It’s not as if I don’t have planes, but confronted by these two (A Stanley #4 and a Record #5) yesterday at a local car boot sale (flea market?), what could I do but buy them? Especially when the vendor dropped the price before I’d even had chance to haggle. Five pounds for the two seemed more than reasonable. Seven dollars 75 cents is a rough conversion. The #5, especially, is somewhat knocked about, but think of the hours of pleasure I’ll get in resurrecting t...
This series has been quiet for a while, as I’ve been buying replacement parts off eBay and dealing with several small(ish) technical issues. The members of the ShopSmith owners’ forum have been extremely helpful. My thanks to the LJ members who pointed me to that forum. Here is my experience with removing rust by Electrolysis and I’m sure that many LJ’s can benefit using this technique for tool restoration. If you have any questions, just ask and I’ll do my...
Allan Fyfe of Lethenty Mill Furniture demonstrates how to use a smoothing plane that he has just restored. Another movie will follow on the restoration process. The restored plane came from a box of old tools that were in bad condition and it turned out to be a product of the Scioto Works of New York. He knows very little about this company, apart from already having two other smoothing planes and would be delighted to hear from anyone who has more information.
The local museum I volunteer at has just acquired a microscope, late 19th or early 20th century. Unfortunately the box for it is in a bad state of repair Hence the elastic bands holding it together and the damaged veneer on the top. Well the curator has asked me to repair the joints, clean it up but don’t repair the top. This is because the authenticity of the object would be lost. Heres the inside Plenty of cleaning and a little repair to do here. I’ll probably be t...
Progress is continuing on the restoration, I’m grabbing an hour here or there to work on it. The bottom axle was pretty easy to remove after all – a block of wood and a rubber mallet got it out ok. The only stubborn part was the woodruff key on the end of the axle that (of course) had to be removed for the axle to come out. I had to mangle it a little to get it out, but I think it will be ok. If not, I’ll just order a new one from McMaster-Carr. That one damn bearin...
Now that the temperatures are slowly but surely starting to climb again, I’m finally able to work in my garage again for more than 5 minutes. In addition to my table project, I’ve started working on restoring the Power King 912 in December. I’ve been slowly but surely striping off pieces, but had run into a road block with the wheels… the bearings were stuck solid. Someone on LJ (Grizzman?) suggested I look into getting a gear puller, so Harbor Freight to the resc...
A few days ago I tried to dismantle my Goldie’s quill assembly with zero success. I seriously wanted to dismantle this to clean it up properly – I’m sure a bath in degreaser would not be good for the bearing. First I removed the whole quill from the headstock.Next I removed the set screw from the spindle knob, but I couldn’t take the knob off the spindle. I managed to turn the knob on the spindle with tools, but it was very tight, and wouldn’t pull off. S...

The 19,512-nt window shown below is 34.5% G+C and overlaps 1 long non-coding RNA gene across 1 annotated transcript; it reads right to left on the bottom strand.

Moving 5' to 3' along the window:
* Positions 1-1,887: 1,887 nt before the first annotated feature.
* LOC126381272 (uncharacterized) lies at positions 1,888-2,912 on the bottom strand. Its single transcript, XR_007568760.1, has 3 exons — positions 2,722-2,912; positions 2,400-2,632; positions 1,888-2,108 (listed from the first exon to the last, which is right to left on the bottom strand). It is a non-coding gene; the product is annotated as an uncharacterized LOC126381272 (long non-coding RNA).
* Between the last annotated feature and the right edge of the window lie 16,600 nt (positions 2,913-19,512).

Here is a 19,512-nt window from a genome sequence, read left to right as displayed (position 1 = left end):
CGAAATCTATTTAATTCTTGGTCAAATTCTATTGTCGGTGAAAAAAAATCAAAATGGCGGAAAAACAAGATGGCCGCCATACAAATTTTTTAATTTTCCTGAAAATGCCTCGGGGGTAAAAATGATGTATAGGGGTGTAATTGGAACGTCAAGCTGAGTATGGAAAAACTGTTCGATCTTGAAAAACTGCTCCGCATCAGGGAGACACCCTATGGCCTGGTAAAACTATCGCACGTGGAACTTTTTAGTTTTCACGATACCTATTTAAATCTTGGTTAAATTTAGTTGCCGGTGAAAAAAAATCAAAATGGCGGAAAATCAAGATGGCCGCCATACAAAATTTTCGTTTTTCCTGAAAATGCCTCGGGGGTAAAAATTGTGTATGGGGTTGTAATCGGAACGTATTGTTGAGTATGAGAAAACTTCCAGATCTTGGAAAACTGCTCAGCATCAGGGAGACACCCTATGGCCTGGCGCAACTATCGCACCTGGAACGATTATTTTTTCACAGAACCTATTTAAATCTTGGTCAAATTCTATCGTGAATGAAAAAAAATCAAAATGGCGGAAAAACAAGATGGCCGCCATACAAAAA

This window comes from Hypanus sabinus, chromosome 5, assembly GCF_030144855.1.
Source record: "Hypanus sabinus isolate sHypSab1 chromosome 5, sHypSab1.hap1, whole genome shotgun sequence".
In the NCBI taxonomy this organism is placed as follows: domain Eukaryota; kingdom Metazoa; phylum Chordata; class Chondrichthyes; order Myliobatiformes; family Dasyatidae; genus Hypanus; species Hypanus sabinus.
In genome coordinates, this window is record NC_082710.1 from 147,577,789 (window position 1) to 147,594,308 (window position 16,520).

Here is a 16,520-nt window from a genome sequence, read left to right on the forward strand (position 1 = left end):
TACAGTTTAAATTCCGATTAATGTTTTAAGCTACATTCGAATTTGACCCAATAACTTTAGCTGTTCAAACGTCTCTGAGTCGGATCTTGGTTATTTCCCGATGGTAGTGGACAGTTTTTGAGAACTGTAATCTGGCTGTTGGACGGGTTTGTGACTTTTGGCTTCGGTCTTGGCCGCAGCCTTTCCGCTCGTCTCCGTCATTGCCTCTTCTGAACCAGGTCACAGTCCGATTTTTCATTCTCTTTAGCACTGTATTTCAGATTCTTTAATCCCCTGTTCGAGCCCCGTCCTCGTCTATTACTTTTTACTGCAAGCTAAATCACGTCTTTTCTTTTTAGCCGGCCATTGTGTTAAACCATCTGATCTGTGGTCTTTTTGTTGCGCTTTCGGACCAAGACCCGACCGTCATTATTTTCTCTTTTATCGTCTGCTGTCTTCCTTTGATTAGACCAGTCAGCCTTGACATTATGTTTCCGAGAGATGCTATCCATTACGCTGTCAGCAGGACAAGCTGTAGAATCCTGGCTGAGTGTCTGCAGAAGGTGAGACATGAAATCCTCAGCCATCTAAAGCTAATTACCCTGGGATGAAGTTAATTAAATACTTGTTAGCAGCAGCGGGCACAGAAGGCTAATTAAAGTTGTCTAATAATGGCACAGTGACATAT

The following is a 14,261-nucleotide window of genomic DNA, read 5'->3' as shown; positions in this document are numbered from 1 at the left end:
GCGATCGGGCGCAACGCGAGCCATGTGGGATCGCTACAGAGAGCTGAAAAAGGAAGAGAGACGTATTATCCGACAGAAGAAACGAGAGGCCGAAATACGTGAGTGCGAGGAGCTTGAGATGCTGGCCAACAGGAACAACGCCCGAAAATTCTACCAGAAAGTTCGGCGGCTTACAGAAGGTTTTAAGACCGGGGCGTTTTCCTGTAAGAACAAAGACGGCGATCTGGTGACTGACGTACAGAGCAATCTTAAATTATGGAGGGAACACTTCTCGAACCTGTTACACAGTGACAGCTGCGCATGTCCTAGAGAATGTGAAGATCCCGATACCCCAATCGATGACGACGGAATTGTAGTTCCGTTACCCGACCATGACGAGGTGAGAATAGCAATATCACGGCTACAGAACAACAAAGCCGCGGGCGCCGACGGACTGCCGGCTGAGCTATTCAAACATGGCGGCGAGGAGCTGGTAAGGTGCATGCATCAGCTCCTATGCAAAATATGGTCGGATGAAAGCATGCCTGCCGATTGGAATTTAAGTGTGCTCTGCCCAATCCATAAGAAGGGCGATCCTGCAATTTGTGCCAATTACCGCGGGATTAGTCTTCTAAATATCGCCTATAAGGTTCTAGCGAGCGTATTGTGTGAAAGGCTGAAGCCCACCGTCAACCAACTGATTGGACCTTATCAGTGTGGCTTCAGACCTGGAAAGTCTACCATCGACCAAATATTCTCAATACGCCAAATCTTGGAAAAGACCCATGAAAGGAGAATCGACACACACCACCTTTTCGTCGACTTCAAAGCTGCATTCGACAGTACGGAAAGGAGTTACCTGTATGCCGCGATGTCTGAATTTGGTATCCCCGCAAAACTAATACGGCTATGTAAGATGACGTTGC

I have been doing some tests of technique for cleaning the various tubes on my Goldie. I will be posting some pics of methods & results as I go along. Here is a drill holder I got years ago when I bought a cutting disk for my drill. I haven’t used this rig for years, but it is now earning its place in my “Good-to-Have” tool collection. It is adjustable in all directions except length. This first “Tubes” post deals with the extension table legs. Thes...
I have spent the last several days down with a nasty bug as did most in our house, so the work slacked off a lot. Anyway – so on to more stripping and starting the cleaning. Here is the inside of the headstock with a bucket of bits..I have found that the speed control sheave assembly needs to be replaced – the wire loop is supposed to be fixed in the end of the shaft with a bearing. Bearing is gone and the wire is near worn through..Headstock completely dismantled and brushed...
At least I believe we have identified it. Shopsmiths have a very active user group forum, and the members there have helped me identify which model I have. It seems that my SS is a “Goldie” MK 5 (not MK V) model 500, manufactured somewhere from 1960 to 1963 by Magna Corporation before they went out of business in 1964. Shopsmith Inc. (founded in 1972) still supports the Magna machines. It seems that the clincher in identifying it was this warning label riveted onto the h...
- My Journey As A Creative Designer - Woodworking and Beyond - 1727 parts
- Extremely Average - 324 parts
- Workshop Development - 107 parts
- A journey into the workshop. - 98 parts
- Just for Fun... - 97 parts
- Daily Update - 87 parts
- "Hobbit Holes in MyWorld" --by RusticWoodArt - 77 parts
- Life as an Amateur Woodworker - 77 parts
- As The Lathe Turns - 76 parts
- WoodWriting Haiku Thursday's --by RusticWoodArt - 74 parts
- Sheila Landry (scrollgirl) - 1752 entries
- frank - 417 entries
- dbhost - 410 entries
- degoose - 397 entries
- Ecocandle - 325 entries
- MsDebbieP - 314 entries
- Karson - 305 entries
- mafe - 301 entries
- Martin Sojka - 296 entries
- William - 258 entries
- shipwright - 237 entries
- Betsy - 228 entries
- stefang - 213 entries
- Stevinmarin - 212 entries
- robscastle - 207 entries
- Todd A. Clippinger - 207 entries
- Dave Rutan - 205 entries
- Gary Fixler - 204 entries
- Smitty_Cabinetshop - 193 entries
- Rustic - 190 entries